From School Library Journal
Starred Review. Grade 5-8 Moxie Roosevelt Kipper, 13, has always felt too ordinary for her extraordinary name, and she plans to reinvent herself now that she has gone away to boarding school on a music scholarship. At the Eaton Academy for Girls, she tries out several personas, including Mysterious Earth Goddess (MEG), Hale and Hearty Sports Enthusiast (HHSE), and Detached, Unique, Coolly Knowing Individual (DUCKI). Moxie keeps a logbook just to remember which personality she's been using with whom. It's exhausting, but she's holding it together, just barely, until she realizes that her journal is missing. She's terrified it might land in the wrong hands. Moxie is every young teen who believes that other people's lives are more exciting than her own and wants to make herself special, too. While her misadventures are hilarious, Moxie is an endearing, complex character with whom young adults can easily identify. In the end, she realizes that true friends like you for who you are and enjoy differences as well as similarities. This great book has a good message without ever becoming preachy. Nancy P. Reeder, Heathwood Hall Episcopal School, Columbia, SC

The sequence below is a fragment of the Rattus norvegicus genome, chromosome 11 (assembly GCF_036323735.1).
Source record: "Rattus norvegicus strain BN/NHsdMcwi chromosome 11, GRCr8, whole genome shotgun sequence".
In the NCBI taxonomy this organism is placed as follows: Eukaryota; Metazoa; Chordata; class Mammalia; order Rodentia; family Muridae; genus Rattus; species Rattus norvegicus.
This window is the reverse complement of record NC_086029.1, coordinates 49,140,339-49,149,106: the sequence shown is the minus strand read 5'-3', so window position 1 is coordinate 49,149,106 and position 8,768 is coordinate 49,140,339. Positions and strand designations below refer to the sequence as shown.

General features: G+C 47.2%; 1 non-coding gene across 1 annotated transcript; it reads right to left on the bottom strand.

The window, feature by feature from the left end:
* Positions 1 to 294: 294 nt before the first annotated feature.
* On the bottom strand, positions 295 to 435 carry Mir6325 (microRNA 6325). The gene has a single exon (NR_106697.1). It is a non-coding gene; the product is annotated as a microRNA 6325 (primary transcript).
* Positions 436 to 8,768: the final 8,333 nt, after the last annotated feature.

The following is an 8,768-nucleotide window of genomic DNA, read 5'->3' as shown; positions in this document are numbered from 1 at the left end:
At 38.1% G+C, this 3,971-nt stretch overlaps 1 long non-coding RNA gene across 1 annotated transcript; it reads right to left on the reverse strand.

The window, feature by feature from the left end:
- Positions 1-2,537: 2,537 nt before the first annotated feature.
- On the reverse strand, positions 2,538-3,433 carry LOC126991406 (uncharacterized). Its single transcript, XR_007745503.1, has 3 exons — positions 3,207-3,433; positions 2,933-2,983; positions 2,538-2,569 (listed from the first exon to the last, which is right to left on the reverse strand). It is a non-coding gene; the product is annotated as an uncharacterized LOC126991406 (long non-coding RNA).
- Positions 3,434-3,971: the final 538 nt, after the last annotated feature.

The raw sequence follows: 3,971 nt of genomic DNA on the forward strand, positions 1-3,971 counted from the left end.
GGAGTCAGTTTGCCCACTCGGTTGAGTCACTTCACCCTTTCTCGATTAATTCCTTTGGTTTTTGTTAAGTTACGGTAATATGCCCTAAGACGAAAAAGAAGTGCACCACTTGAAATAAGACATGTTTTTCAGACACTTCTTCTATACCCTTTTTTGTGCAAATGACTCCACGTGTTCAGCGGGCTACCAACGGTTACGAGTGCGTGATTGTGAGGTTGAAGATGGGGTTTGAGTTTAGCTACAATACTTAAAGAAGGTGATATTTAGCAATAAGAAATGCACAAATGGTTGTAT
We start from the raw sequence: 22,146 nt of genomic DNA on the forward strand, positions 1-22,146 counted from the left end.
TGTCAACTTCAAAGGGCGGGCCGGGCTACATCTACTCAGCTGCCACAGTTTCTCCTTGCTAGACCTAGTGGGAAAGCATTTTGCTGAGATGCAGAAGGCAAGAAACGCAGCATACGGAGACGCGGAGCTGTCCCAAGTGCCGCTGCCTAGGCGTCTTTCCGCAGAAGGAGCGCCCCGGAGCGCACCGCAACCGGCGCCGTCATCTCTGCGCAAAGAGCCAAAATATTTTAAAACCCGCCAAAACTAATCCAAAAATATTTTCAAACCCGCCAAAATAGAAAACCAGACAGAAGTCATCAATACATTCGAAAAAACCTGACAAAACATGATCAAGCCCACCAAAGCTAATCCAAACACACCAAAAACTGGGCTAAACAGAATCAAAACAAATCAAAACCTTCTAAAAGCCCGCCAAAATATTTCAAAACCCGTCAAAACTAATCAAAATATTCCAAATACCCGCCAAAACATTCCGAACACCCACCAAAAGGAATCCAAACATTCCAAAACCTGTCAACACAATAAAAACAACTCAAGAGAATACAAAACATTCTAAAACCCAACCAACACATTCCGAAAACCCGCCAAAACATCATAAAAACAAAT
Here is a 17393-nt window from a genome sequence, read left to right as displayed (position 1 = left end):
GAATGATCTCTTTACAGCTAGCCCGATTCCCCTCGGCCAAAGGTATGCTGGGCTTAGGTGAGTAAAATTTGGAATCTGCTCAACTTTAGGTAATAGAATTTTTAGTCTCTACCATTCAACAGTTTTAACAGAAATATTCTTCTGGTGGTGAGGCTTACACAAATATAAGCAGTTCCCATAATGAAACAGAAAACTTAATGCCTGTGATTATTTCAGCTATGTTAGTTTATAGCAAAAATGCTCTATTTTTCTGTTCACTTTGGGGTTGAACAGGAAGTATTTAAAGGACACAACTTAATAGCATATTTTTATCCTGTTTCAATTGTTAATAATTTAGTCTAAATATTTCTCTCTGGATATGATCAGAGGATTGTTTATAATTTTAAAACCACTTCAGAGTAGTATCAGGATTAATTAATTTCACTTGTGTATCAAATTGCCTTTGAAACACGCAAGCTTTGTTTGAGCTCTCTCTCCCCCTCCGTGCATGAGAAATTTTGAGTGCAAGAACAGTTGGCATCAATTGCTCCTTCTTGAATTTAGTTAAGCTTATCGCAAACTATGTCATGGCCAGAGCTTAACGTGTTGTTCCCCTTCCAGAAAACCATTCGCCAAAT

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When 13-year-old Moxie Roosevelt Kipper goes to boarding school, she seizes the opportunity to leave behind her less-than-colorful personality and assume a new identity. But which one? Unable to choose, she takes on several, becoming “Mysterious Earth Goddess,” “Hale and Hearty Sports Enthusiast,” “Detached, Unique Coolly Knowing Individual,” “Assertive Revolutionary Activist,” and “Amish” in turn. Finding it increasingly difficult and exhausting to remember what she has said to whom and which role she needs to fill when, Moxie reaches a crisis point and survives, with a little help from her friends. Through Moxie's witty, first-person narrative, Kimmel explores one girl's quest for identity within the hothouse environment of a girls' school. Moxie's angst is believable, her mistakes are amusing, and her self-deprecating narration makes her actual personality seem as vibrant as those she is trying on for size. Although the topic of identity has its serious side, Kimmel's latest novel brings out the humor as well. Grades 5-7. --Carolyn Phelan